These can be eaten raw. To bring out the nuttiness, many toast, cook over a nonstick pan, or bake these in the oven till slightly brown. These are also used as garnish or decor over breads and some traditional asian snacks.
- How to eat sesame seeds for weight loss?
Being a great source of fiber vitamins and nutrients like calcium, magnesium, and many more (check benefits above). It can help fill you up, add them into your dishes even as garnish or in salads, breads or desserts.
In the Philippines
Sesame seeds are called “Linga” in Tagalog. A staple to many Asian dishes including Filipino dishes. These add a nice crunch and nutty taste, and are typically added as garnish or coating in the Philippines. More recently you can find some adding them to kare-kare for an even nuttier take, or used in the traditional version or in binatog, a dessert composed of boiled corn, butter, and grated coconut.
Here are some White Sesame seeds recipes:
- For cooking main dishes
- Sesame chicken – flavorful tender and crispy marinated chicken coated with sesame.
- Siomai Soup – a simple and delectable dinner that just features a few ingredients for a hearty soup.
- Stir-fry Cabbage and egg – another soup recipe featuring sesame oil, hearty, warm and great for the cold weather.
- Spicy Eggplant Tofu – a vegan option featuring eggplants and tofu cooked till crisp then spiced with spices and chili flakes.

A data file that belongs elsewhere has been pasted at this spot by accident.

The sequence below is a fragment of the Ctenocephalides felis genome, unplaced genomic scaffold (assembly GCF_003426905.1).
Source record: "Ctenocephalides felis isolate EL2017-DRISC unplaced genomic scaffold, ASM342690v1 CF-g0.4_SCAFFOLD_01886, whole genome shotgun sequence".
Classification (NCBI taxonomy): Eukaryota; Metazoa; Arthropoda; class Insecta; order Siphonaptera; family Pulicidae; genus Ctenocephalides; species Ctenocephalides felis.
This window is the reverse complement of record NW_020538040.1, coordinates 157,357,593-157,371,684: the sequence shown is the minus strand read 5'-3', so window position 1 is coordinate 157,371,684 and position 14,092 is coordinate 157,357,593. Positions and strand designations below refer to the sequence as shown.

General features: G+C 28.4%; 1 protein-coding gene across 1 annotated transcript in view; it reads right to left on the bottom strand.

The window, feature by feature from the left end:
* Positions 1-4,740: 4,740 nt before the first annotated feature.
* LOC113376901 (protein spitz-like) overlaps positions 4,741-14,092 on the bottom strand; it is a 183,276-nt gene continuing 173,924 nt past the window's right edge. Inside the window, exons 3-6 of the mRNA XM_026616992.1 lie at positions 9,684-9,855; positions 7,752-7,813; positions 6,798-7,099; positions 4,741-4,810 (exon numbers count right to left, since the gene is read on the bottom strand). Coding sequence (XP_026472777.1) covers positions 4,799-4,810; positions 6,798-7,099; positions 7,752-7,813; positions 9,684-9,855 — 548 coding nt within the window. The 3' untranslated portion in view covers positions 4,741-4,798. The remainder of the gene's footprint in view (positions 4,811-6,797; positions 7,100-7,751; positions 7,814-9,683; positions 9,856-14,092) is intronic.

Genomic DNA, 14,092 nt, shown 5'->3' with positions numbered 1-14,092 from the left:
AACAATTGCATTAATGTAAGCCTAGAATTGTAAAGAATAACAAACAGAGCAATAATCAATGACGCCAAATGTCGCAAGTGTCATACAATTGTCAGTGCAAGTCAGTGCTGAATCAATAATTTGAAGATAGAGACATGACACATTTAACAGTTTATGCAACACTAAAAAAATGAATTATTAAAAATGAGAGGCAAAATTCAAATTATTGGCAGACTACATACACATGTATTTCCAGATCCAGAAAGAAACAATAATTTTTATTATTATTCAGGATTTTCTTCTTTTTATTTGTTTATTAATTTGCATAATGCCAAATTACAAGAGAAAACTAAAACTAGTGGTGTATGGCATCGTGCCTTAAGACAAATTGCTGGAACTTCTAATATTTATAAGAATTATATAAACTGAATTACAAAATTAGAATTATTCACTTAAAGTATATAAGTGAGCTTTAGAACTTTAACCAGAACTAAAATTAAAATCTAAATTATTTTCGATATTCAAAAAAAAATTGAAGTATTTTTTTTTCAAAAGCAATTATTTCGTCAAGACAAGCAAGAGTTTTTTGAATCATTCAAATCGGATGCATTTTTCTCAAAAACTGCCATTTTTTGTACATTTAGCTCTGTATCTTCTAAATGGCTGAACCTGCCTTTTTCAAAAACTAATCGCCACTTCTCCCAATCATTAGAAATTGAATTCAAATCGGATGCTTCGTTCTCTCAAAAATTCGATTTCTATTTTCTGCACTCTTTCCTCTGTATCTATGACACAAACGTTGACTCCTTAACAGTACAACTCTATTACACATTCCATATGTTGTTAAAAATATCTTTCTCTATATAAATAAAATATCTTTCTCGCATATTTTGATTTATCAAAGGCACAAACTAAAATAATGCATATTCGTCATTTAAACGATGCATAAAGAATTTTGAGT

- Teriyaki Tofu Balls – looking for another vegan alternative? This deliciously asian inspired dish will not only fill you up but keep you satisfied. Tofu seasoned with an array of aromatics, formed into balls then simmered in a sweet and savory sauce.
- Sesame seeds for baking
- Sesame seed cookies – an Italian recipe also known as ‘Biscotti Reginella’.
- You can also add them as topper for breads to add an extra crunchy and nutty taste.
- As a snack or dessert
- Sesame Balls (Cheesy Buchi) – glutinous rice balls filled with sweet potato and cheese, creating that nice balance of sweet and savory. Check out the pretty purple version here : Ube Cheese Buchi.
- Ube Tikoy Rolls – a FIlipino delicacy, glutinous rice cake with a coconut milk base making it chewy and deciduous, filled with taro or ube flavoring, rolled and coated with sesame seeds.
- Binangkal – small addictive Filipino sesame bread balls popular in Visayas and Mindanao. These are made with just a few ingredients and steps.